Real estate investments are not as liquid as other types of investments, and this lack of liquidity may limit our ability to react promptly to changes in economic or other conditions. In addition, significant expenditures associated with real estate investments, such as mortgage payments, real estate taxes and maintenance costs, are generally not reduced when circumstances cause a reduction in income from the investments. In addition, we intend to comply with the safe harbor rules relating to the number of properties that can be disposed of in a year, the tax bases and the costs of improvements made to these properties, and other items that enable a REIT to avoid punitive taxation on the sale of assets. Thus, our ability at any time to sell assets or contribute assets to property funds or other entities in which we have an ownership interest may be restricted. This lack of liquidity may limit our ability to vary our portfolio promptly in response to changes in economic or other conditions.

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Acquired properties may be located in new markets where we may face risks associated with investing in an unfamiliar market.
We have acquired, and may continue to acquire, properties in markets that are new to us. When we acquire properties located in these markets, we may face risks associated with a lack of market knowledge or understanding of the local economy, forging new business relationships in the area and unfamiliarity with local government and permitting procedures.
Uninsured losses relating to real property may adversely affect your returns.
We attempt to ensure that all of our properties are adequately insured to cover casualty losses. However, there are certain losses, including losses from floods, earthquakes, acts of war, acts of terrorism or riots, that are not generally insured against or that are not generally fully insured against because it is not deemed economically feasible or prudent to do so. In addition, changes in the cost or availability of insurance could expose us to uninsured casualty losses. In the event that any of our properties incurs a casualty loss that is not fully covered by insurance, the value of our assets will be reduced by the amount of any such uninsured loss, and we could experience a significant loss of capital invested and potential revenue in these properties and could potentially remain obligated under any recourse debt associated with the property. Moreover, we, as the indirect general partner of our Operating Partnership, generally will be liable for all of our Operating Partnership’s unsatisfied recourse obligations, including any obligations incurred by our Operating Partnership as the general partner of joint ventures. In addition, we may have no source of funding to repair or reconstruct the damaged property, and we cannot assure you that any such sources of funding will be available to us for such purposes in the future. We evaluate our insurance coverage annually in light of current industry practice through an analysis prepared by outside consultants.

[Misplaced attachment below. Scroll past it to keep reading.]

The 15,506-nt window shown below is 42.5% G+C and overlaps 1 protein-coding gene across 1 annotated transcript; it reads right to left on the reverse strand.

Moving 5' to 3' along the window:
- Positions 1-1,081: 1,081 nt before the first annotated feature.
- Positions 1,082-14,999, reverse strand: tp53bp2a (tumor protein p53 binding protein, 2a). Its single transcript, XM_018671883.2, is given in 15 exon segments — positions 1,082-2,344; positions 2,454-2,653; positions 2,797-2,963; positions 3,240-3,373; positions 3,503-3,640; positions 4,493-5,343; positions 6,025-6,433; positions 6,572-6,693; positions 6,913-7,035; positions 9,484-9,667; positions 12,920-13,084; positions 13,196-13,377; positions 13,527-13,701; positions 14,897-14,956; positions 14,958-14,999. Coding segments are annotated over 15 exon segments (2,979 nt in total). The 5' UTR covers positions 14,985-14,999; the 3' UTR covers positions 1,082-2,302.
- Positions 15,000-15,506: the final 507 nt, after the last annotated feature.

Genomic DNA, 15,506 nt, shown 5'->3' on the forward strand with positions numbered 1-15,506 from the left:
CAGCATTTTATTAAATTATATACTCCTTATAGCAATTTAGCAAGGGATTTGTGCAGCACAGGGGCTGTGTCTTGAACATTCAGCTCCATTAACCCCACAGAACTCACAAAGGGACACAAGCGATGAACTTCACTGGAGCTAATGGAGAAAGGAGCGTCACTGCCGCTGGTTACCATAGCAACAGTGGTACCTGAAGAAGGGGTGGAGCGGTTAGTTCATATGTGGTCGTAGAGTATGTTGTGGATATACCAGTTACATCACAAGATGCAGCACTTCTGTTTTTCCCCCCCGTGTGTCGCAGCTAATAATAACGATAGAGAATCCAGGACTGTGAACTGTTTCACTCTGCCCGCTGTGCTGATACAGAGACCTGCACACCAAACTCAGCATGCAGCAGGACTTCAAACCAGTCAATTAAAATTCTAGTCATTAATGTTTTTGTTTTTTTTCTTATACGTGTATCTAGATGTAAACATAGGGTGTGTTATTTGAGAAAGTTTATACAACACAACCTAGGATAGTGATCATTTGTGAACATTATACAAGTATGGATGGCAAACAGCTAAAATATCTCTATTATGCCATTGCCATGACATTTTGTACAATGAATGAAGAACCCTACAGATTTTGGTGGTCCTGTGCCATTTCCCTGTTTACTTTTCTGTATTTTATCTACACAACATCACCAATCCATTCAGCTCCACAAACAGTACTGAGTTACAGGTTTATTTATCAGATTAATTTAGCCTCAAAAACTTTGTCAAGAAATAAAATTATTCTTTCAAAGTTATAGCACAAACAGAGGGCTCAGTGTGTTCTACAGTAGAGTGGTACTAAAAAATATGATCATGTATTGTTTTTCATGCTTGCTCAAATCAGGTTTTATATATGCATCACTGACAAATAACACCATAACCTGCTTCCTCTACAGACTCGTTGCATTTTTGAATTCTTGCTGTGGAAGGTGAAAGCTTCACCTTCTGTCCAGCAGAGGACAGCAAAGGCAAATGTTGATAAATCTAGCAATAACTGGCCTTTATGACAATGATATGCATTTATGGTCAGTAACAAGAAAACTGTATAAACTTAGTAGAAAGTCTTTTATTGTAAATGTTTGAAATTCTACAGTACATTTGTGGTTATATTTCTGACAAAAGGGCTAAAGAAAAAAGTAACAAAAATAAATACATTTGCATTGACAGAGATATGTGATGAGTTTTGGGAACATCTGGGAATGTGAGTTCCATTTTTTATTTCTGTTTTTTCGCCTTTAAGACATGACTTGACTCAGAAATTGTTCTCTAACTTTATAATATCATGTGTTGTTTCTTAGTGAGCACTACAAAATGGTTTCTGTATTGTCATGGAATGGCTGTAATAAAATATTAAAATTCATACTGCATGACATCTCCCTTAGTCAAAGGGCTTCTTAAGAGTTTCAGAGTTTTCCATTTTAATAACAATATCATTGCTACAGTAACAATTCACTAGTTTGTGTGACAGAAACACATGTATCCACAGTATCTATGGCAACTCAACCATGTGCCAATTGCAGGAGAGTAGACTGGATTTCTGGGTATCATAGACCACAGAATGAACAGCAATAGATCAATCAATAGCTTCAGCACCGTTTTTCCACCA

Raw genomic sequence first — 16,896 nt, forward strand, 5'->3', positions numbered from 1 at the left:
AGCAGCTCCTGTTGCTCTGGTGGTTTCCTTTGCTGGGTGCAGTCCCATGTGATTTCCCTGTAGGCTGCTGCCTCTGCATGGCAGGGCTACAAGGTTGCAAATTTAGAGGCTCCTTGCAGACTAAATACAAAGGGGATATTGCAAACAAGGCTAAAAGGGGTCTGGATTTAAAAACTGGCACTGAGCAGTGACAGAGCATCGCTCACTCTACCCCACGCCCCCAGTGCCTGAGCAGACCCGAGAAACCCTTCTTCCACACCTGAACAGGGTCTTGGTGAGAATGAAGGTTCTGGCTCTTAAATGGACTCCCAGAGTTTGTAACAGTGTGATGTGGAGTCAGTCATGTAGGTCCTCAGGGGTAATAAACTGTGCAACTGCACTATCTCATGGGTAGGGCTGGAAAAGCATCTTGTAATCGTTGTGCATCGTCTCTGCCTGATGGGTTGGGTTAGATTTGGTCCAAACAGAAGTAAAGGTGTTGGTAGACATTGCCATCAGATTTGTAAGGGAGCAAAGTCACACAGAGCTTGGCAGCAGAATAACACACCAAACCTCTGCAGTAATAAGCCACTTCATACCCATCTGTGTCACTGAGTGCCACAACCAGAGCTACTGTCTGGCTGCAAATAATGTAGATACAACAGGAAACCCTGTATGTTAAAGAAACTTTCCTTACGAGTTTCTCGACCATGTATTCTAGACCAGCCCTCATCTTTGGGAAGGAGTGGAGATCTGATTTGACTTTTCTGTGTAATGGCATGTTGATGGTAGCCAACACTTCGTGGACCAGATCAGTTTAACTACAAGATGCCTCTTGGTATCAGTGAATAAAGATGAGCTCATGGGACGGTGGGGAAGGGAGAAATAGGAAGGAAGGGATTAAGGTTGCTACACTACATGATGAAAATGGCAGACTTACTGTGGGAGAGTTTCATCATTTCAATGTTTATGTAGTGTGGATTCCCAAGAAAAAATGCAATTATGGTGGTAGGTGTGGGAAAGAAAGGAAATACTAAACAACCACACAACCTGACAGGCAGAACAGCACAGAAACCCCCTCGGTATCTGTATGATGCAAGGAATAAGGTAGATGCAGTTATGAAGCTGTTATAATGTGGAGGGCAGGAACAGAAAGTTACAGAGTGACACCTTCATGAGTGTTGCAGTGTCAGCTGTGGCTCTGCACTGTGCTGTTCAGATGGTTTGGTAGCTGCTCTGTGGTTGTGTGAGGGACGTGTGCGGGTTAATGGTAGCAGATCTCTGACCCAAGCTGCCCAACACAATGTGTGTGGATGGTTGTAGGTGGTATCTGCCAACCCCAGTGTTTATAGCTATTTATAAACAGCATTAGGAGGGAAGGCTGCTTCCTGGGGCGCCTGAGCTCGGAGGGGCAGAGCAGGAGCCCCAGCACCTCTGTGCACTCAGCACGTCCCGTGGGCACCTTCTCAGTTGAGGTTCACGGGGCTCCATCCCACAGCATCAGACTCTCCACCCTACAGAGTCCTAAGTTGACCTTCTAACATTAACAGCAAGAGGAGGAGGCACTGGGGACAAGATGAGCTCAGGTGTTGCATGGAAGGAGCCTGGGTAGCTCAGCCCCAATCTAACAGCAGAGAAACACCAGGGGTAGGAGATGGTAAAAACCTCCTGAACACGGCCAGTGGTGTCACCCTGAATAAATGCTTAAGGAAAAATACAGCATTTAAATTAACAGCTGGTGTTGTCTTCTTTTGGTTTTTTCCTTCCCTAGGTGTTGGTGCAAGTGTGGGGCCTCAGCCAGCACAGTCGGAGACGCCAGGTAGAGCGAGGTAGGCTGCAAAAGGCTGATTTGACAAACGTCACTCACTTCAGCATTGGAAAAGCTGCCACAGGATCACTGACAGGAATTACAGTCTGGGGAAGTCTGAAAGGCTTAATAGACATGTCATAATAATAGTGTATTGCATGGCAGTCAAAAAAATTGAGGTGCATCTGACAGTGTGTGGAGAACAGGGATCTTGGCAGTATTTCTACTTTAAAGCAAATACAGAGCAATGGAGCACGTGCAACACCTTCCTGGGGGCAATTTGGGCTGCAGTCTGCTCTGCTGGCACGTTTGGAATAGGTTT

Environmentally hazardous conditions, including the effect of climate change, may adversely affect our operating results.
Under various federal, state and local environmental laws, a current or previous owner or operator of real property may be liable for the cost of remediation or removing hazardous or toxic substances on such property. Such laws often impose liability whether or not the owner or operator knew of, or was responsible for, the presence of such hazardous or toxic substances. Even if more than one person may have been responsible for the contamination, each person covered by the environmental laws may be held responsible for all of the clean‑up costs incurred. In addition, third parties may sue the owner or operator of a site for damages based on personal injury, natural resources or property damage or other costs, including investigation and clean‑up costs, resulting from the environmental contamination. The presence of hazardous or toxic substances on one of our properties, or the failure to properly remediate a contaminated property, could give rise to a lien in favor of the government for costs it may incur to address the contamination, or otherwise adversely affect our ability to sell or lease the property or borrow using the property as collateral. Environmental laws also may impose restrictions on the manner in which property may be used or businesses may be operated. A property owner who violates environmental laws may be subject to sanctions which may be enforced by governmental agencies or, in certain circumstances, private parties. In connection with the acquisition and ownership of our properties, we may be exposed to such costs. The cost of defending against environmental claims, of compliance with environmental regulatory requirements or of remediation of any contaminated property could materially adversely affect our business, assets or results of operations and, consequently, amounts available for distribution to our stockholders.